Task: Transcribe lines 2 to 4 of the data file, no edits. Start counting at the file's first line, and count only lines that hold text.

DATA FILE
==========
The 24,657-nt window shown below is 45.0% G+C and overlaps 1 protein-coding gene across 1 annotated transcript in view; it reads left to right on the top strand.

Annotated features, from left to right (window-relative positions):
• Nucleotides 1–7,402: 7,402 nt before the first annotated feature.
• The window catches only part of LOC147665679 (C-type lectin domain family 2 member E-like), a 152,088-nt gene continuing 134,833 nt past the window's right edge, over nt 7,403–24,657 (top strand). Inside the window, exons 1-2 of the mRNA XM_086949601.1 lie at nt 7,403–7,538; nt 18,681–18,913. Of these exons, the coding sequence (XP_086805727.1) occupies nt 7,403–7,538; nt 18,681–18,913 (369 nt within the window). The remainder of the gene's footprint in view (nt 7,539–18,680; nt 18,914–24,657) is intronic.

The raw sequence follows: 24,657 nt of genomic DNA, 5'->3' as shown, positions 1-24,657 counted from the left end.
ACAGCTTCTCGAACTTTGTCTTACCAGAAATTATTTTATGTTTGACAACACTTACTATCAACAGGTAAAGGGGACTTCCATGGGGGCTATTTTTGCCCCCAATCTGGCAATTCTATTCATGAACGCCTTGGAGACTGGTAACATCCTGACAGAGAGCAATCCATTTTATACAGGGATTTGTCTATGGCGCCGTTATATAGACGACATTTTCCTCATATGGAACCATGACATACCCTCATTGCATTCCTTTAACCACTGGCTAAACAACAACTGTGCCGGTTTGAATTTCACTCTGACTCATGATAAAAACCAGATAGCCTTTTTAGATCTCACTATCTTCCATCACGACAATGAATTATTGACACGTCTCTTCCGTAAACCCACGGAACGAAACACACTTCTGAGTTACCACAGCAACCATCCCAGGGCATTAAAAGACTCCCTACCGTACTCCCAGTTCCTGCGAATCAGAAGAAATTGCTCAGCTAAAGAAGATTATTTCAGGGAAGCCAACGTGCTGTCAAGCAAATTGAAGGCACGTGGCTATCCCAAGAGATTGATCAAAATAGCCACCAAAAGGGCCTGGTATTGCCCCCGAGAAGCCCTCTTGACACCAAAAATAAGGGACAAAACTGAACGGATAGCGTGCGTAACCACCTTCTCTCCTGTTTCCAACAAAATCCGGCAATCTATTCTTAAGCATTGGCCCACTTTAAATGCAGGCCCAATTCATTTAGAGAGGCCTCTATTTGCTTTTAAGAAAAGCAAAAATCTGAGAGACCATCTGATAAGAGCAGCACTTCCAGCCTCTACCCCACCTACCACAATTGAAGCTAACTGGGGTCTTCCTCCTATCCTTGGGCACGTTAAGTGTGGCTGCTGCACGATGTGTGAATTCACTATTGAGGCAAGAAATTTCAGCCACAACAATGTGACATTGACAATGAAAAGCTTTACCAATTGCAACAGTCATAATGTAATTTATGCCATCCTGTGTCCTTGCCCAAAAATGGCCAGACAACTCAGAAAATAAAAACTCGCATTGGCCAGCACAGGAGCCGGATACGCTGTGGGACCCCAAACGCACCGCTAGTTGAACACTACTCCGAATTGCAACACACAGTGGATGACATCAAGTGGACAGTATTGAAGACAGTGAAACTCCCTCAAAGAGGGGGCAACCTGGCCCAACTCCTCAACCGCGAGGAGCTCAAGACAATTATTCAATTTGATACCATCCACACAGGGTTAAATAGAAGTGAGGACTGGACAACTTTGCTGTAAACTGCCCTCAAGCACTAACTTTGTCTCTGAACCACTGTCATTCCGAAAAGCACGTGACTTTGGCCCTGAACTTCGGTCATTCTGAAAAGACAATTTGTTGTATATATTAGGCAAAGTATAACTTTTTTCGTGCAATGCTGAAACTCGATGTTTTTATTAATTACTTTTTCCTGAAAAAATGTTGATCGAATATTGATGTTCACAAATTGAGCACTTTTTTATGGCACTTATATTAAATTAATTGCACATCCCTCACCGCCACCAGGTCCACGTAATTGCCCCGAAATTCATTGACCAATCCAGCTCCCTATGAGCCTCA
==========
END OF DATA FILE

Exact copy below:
Annotated features, from left to right (window-relative positions):
• Nucleotides 1–7,402: 7,402 nt before the first annotated feature.
• The window catches only part of LOC147665679 (C-type lectin domain family 2 member E-like), a 152,088-nt gene continuing 134,833 nt past the window's right edge, over nt 7,403–24,657 (top strand). Inside the window, exons 1-2 of the mRNA XM_086949601.1 lie at nt 7,403–7,538; nt 18,681–18,913. Of these exons, the coding sequence (XP_086805727.1) occupies nt 7,403–7,538; nt 18,681–18,913 (369 nt within the window). The remainder of the gene's footprint in view (nt 7,539–18,680; nt 18,914–24,657) is intronic.